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(searched for: doi:10.13182/nt80-a32432)
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, Milan Hnizdil, , Miroslav Raudensky
Published: 29 June 2018
Heat Transfer Engineering, Volume 40, pp 1649-1655; https://doi.org/10.1080/01457632.2018.1480881

Abstract:
A basic energy balance that includes phase change has been used to describe the boiling heat transfer process. By using the differential form of this energy balance, the relative change in the heat transfer coefficient can be determined when the surface and coolant temperature change. This represents a general solution to the boiling heat transfer problem under high flux conditions where fully mixed thermal boundary layer exists, although the solution procedure is approximate. The results agree quite well with experimental data. Further work remains to prescribe the heat transfer process near the critical heat flux and Leidenfrost point. This approach vastly reduces the empiricism and data required for boiling heat transfer processes, and also existing data can be used to generalize to a wide range of conditions.
Published: 1 January 2011
Multiphase Flow Dynamics 3 pp 283-317; https://doi.org/10.1007/978-3-642-21372-4_12

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S. S. Sadhal, P. S. Ayyaswamy, J. N. Chung
Engineering Materials and Processes pp 275-310; https://doi.org/10.1007/978-1-4612-4022-8_6

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L.J. Huang, P.S. Ayyaswamy, Srinivas S. Sripada
International Journal of Heat and Mass Transfer, Volume 39, pp 3791-3797; https://doi.org/10.1016/0017-9310(96)00064-6

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Jong-Chull Jo, Sang-Kyoon Lee, Won-Ky Shin
Published: 1 September 1991
KSME Journal, Volume 5, pp 130-139; https://doi.org/10.1007/bf02953612

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Jeremy D. M. Linn, Stephen J. Maskell, Mike A. Patrick
Published: 1 April 1988
by AMNS
Nuclear Technology, Volume 81, pp 122-125; https://doi.org/10.13182/nt88-a34084

Abstract:
Heat transfer rates to spray droplets under conditions corresponding to those of a loss-of-coolant accident in a light water nuclear reactor have been recalculated in light of the discovery of missing mass exchange terms in the equations of motion used in a previously published computation. While the inclusion of these missing terms into the model equations proves to make only a small difference in the rate of temperature increase of the droplet, the fall distance of the droplets, important in spray heat transfer efficiency, is significantly altered. Furthermore, it is shown that the predicted fall distance, e.g., at 95% temperature interval increase, is very sensitive to the drag law employed in the calculation.
Yasuo Motoki, Mitsuo Naritomi, Mitsugu Tanaka, Gunji Nishio, Kazuichiro Hashimoto, Susumu Kitani
Published: 1 November 1983
by AMNS
Nuclear Technology, Volume 63, pp 316-329; https://doi.org/10.13182/nt83-a33290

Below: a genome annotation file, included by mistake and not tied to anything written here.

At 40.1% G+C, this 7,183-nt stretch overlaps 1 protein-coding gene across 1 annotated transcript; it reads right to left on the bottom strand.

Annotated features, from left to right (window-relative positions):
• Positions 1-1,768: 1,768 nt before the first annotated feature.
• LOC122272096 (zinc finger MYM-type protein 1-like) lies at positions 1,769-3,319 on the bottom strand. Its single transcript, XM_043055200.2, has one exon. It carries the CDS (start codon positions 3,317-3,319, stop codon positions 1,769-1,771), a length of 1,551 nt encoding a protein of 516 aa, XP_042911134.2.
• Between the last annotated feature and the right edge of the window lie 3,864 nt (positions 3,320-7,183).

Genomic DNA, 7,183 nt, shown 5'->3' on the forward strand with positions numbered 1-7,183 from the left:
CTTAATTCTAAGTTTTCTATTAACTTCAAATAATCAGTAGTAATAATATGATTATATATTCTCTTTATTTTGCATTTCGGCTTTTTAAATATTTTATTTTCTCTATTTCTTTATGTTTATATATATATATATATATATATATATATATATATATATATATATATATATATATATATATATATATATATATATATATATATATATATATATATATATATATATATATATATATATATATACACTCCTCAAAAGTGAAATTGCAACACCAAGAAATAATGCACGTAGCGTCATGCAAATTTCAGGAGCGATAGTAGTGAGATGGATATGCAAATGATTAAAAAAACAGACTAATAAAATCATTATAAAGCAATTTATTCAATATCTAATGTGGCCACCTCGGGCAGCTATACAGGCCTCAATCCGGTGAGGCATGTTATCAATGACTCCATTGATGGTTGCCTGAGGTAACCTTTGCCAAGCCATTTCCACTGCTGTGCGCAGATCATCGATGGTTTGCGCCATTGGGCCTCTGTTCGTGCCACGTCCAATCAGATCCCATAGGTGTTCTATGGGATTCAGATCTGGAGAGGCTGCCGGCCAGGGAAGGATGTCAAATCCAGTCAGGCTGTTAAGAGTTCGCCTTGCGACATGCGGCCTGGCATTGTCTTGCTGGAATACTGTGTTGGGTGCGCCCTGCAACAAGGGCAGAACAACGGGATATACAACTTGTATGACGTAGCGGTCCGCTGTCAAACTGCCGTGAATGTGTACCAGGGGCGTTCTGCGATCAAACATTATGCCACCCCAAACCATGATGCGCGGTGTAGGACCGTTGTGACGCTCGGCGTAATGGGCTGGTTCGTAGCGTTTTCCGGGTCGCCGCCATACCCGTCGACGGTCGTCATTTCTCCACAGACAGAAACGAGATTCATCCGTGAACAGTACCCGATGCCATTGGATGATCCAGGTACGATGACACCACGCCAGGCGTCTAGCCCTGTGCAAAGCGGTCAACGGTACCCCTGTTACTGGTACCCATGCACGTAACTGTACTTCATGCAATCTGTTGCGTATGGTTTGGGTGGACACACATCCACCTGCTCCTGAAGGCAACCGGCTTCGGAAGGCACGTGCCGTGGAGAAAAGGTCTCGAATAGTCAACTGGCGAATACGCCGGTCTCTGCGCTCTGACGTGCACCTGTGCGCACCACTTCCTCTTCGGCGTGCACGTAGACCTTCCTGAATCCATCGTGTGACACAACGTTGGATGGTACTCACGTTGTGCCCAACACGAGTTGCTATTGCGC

Abstract:
Heat removal tests for pressurized water reactor (PWR) containment spray were carried out to investigate effectiveness of the depressurization by Japan Atomic Energy Research Institute model containment (7-m diameter, 20 m high, and 708-m3 volume) with PWR spray nozzles. The depressurization rate is influenced by the spray heat transfer efficiency and the containment wall surface heat transfer coefficient. The overall spray heat transfer efficiency was investigated with respect to spray flow rate, weight ratio of steam/air, and spray height. The spray droplet heat transfer efficiency was investigated whether the overlapping of spray patterns gives effect or not. The effect was not detectable in the range of large value of steam/air, however, it was better in the range of small value of it. The experimental results were compared with the calculated results by computer code CONTEMPT-LT/022. The overall spray heat transfer efficiency was almost 100% in the containment pressure, ranging from 2.5 to 0.9 kg/cm2·G, so that the code was useful on the prediction of the thermal-hydraulic behavior of containment atmosphere in a PWR accident condition.
Mitsugu Tanaka, Hironori Watanabe, Kazuichiro Hashimoto, Yasuo Motoki, Mitsuo Naritomi, Gunji Nishio, Susumu Kitani
Published: 1 July 1981
by AMNS
Nuclear Technology, Volume 54, pp 54-67; https://doi.org/10.13182/nt81-a32753

Abstract:
Capacity curves, spray distributions, and droplet size distributions of light water reactor [pressurized water reactor (PWR) and boiling water reactor (BWR)] containment spray nozzles are obtained, and the heat removal effectiveness is evaluated by a computer program CONDENSE. It is revealed by the calculations that spray droplets from a PWR spray nozzle always attain the containment atmosphere temperature and spray droplets from a BWR spray nozzle attain the containment atmosphere temperature above ≍70°C.
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